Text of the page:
For those of you asking if you had a seizure, trust me, you probably did not. You would not feel like you "swallowed" your tongue. You may bite your tongue off, which I have done many a time. Bystanders should crouch down and place the seizing victim's head in the their lap with the head tilted to the side to avoid choking.

If you had a seizure, your abdominal muscles and every other muscle would feel like you had worked out for a month at a time. You would then most likely fall asleep for five to seven hours afterward. You may even soil your drawers. You would not feel your eyes rolling into the back of your head, nor be aware that any of this was happening.

Never "restrain" an epileptic, because you can cause more damage than good! Do not ever put anything in their mouth as you can cause damage to their teeth or even your fingers or other extremities. If you hear someone yell out, it is the air escaping from their lungs, usually followed by extending rigidity in their arms and legs, so look out, or you might get hit at this point. They will then fall, if they are not already sitting, or lying down.

It is scary but don't stand by and watch. Ask many questions to help bring them to. If the seizure persists for longer than three minutes, or there is blood, make sure you call for medical help. Many epileptics would prefer to recover at home as there is not much a hospital will do for them.

If you feel they have hit their head or injured themselves, also call for help. I have severe epilepsy and am currently awaiting a seizure alert dog so I can go out safely so I stop walking in front of oncoming traffic. If you are afraid, look up Tonic/Clonic online so you get an idea of what you are looking for. Thank you so much, and remember, pay it forward. --B


I am a person suffering from this, but in my case it only happens to me mostly once in a month and sometimes it happens once every two months or twice in a month.

I had all possible checks done, including an MRI and all the doctors say that I am just having small strokes and there is no solution for a cure. He says I have to take daily medicine for my whole life.


I coughed until I passed out, and when I came to my wife asked me what I was doing. I noticed my legs were moving violently. I was able to stop them. Did I have a seizure?


Did I have a seizure? I went to pick up a friend and got mad for no reason -- real mad like I never get, calling people names, etc.

About 30 minutes after that, I was sitting and I felt something weird, like my muscles in my hands and legs felt really stiff and I couldn't talk correctly, and it felt like I was going to swallow my tongue.

I felt like i was going to die right there, but I said to myself it is just a panic attack. I don't know if my eyes rolled back, but for three minutes or so it was hard to speak because my tongue was twisted, my hands were twisted and my eyes were closed. It was so hard trying to open them because they were twitching heavily.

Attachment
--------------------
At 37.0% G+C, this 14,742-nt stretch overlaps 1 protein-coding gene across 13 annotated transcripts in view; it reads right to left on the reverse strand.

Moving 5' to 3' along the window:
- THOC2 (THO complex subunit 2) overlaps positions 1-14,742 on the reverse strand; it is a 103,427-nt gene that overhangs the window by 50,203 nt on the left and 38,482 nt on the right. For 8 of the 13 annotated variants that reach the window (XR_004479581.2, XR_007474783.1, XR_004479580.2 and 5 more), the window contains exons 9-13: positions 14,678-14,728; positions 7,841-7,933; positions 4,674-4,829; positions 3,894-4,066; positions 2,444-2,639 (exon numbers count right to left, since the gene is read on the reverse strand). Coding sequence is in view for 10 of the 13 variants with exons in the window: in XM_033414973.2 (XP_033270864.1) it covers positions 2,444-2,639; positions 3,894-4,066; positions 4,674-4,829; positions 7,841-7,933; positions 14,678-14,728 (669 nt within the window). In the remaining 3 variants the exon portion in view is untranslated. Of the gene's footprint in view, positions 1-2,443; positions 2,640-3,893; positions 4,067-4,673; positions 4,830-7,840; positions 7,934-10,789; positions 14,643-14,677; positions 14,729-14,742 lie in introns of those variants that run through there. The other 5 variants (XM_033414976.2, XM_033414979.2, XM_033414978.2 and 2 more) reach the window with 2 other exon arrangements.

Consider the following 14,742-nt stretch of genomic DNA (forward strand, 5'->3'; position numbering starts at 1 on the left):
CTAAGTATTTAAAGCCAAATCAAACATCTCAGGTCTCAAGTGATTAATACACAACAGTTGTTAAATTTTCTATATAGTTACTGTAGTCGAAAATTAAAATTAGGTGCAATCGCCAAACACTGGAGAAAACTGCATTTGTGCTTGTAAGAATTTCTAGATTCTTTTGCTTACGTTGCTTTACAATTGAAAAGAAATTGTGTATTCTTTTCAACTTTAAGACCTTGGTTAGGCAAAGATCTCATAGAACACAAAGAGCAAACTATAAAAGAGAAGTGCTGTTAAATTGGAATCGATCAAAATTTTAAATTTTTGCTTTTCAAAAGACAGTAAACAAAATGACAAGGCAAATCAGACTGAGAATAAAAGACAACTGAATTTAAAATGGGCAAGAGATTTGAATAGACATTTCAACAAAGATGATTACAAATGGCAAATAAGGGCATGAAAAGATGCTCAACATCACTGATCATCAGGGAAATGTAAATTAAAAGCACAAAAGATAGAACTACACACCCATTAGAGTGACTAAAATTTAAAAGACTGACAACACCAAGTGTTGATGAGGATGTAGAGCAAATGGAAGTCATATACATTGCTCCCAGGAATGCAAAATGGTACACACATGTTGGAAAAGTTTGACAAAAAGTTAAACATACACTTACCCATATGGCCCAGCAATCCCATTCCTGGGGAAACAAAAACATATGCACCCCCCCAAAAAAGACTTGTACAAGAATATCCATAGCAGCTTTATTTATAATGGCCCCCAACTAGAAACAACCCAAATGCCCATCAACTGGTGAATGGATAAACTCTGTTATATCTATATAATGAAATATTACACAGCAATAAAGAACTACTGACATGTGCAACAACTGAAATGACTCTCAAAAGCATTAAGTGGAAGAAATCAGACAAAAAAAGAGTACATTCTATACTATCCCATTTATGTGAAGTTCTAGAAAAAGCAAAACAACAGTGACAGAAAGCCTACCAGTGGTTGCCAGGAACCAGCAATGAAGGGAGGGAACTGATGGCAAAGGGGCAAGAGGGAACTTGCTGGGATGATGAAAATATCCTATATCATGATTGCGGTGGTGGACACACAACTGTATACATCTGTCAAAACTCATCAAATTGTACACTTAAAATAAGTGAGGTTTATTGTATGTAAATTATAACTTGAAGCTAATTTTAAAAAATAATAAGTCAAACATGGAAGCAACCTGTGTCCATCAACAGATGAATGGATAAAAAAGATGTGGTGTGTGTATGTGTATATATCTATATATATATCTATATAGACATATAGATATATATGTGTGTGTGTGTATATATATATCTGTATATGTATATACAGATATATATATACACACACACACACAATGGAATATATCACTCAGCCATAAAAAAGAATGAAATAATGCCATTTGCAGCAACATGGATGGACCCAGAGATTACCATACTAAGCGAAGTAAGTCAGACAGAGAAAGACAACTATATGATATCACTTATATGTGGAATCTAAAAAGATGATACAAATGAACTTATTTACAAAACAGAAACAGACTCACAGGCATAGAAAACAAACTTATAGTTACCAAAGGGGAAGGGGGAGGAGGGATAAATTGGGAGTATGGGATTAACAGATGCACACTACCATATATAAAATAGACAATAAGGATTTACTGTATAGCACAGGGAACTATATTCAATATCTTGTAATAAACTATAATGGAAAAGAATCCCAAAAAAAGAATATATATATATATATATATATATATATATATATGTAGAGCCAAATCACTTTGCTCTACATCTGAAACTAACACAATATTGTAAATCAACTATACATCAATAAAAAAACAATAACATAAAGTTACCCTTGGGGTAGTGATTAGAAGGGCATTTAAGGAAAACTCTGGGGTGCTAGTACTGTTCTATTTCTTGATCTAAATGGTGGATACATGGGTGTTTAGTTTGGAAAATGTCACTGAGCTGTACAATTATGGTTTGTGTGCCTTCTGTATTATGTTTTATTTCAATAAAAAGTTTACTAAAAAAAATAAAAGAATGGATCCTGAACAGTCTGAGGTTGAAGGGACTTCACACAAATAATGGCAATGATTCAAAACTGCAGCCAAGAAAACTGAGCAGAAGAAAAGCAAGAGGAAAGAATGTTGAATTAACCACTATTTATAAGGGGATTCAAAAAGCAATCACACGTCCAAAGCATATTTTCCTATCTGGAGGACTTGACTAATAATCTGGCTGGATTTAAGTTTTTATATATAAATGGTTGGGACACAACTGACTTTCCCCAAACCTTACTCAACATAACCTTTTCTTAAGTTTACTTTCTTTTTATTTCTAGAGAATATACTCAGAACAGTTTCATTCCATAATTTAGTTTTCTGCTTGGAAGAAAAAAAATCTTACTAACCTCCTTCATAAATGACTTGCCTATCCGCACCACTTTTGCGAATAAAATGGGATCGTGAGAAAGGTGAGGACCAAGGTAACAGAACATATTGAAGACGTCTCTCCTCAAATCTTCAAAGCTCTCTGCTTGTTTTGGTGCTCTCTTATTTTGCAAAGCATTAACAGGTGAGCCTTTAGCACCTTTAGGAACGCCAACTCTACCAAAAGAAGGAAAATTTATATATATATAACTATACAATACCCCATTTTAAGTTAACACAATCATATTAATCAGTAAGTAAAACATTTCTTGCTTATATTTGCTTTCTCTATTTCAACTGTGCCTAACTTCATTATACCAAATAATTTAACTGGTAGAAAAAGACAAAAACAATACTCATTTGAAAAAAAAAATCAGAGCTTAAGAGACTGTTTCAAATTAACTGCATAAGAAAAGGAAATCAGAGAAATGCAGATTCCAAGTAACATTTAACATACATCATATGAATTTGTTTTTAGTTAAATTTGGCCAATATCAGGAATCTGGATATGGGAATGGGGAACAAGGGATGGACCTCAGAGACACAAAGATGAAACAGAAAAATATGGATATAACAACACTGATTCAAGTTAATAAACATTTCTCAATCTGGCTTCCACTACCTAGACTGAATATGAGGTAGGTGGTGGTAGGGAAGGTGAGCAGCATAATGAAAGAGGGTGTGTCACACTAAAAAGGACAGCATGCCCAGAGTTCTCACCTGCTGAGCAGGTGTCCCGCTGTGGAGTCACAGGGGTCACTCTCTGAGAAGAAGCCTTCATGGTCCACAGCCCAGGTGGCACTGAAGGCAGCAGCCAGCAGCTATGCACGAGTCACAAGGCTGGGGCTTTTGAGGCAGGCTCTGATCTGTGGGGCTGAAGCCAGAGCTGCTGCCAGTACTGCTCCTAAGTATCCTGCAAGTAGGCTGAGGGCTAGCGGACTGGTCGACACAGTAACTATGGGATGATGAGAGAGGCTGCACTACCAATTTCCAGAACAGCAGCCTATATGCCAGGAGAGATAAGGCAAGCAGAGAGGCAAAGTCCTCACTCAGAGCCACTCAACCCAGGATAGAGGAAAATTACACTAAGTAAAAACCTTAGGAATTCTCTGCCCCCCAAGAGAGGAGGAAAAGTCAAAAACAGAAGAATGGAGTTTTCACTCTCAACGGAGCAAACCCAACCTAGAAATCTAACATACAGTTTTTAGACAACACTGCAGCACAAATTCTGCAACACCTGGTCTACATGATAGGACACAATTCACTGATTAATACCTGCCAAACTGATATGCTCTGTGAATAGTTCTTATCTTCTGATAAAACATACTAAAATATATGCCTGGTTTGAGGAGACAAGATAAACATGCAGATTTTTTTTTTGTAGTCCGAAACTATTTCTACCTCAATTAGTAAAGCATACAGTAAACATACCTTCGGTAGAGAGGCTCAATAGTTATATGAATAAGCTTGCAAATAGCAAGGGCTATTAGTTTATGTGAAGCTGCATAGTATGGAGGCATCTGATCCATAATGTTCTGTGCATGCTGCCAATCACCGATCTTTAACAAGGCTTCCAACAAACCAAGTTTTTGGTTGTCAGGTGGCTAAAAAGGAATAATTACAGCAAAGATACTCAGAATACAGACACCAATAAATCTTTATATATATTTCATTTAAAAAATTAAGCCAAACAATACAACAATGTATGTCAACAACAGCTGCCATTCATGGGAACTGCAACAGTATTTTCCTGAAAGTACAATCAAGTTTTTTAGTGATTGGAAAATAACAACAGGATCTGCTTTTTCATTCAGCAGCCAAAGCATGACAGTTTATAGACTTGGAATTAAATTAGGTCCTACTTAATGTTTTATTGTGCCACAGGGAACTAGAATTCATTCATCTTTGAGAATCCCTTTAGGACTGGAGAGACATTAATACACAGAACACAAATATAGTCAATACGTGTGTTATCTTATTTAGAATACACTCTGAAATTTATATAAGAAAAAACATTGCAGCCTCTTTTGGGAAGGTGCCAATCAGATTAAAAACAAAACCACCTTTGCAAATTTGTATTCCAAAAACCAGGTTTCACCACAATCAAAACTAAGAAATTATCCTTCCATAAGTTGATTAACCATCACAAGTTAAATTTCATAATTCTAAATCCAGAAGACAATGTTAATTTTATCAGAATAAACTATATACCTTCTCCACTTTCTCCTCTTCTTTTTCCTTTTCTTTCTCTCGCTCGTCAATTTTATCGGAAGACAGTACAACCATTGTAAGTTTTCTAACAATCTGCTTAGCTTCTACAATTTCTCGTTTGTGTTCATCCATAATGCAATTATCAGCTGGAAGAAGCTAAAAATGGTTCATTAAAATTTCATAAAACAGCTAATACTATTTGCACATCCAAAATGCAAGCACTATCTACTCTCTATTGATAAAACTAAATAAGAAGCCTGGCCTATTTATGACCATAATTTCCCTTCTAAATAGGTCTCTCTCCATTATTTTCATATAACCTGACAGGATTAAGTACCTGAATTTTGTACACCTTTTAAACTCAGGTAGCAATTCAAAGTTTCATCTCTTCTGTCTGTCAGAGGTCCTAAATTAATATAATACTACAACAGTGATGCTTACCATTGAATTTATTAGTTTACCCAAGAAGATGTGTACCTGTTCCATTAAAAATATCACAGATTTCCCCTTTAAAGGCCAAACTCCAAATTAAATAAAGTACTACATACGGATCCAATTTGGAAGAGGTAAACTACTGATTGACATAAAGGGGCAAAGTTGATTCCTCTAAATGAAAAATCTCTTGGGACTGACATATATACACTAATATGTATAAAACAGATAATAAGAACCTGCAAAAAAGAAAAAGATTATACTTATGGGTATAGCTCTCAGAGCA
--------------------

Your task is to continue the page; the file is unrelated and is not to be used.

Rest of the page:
I don't get panic attacks, though. I just said it to calm myself. Also, the middle of my stomach hurts a little. What is it?


I think I've been having seizures. First my sight turns sort of red, then I lose all control of my body and fall. After it ends, all the memory I have of the event is the sound.


I am having episodes where my hands, legs, arms start to twitch and then I "fall asleep" and wake with a terrible jerk. A coworker says my eyes roll back and I am briefly unresponsive. This has happened at home as well. I also get a fixed stare and am unaware of anything around me. Is this a seizure and can low serum sodium or hypoglycemia cause it?


I'm 21 and last night I woke up from a night terror and my head was rhythmically shaking, but the rest of my body I couldn't move. The jerking of my head didn't stop for a good thirty seconds after I woke up to it. Enough for me to get my pulse which was at 104.

My breathing was heavy and I was so scared. It's the first time anything like this has happened. The only medication I take is melatonin for insomnia sometimes but I haven't had to take it for three weeks, and only started taking it in september. Any information would greatly be appreciated.


My daughter is one year old and and last night as I was trying to get her ready for bed I think she may have had a seizure. I took a toy away from her so that i could lay her down to change her diaper.

She got extremely mad and began to cry very hard. I put her down on the floor to change her and she continued to cry but all of a sudden she stopped breathing. Her face was dark red and she had her mouth up like she was crying but was not making any noise or taking a breath.

I picked her up and blew in her face to try to get her to take a breath, then her eyes rolled back in her head and she went limp. then she opened her eyes and took a deep breath and started crying. Once I calmed her down, she was fine.

This has happened three times and each time it started with her getting very upset or mad about something. is this a seizure?


Today at a sports camp a girl collapsed and a she might have been twitching a little bit but she woke right back up and looked confused. Did she faint or have a seizure? Like i said I am not 100 percent sure she was twitching. Also it was very hot.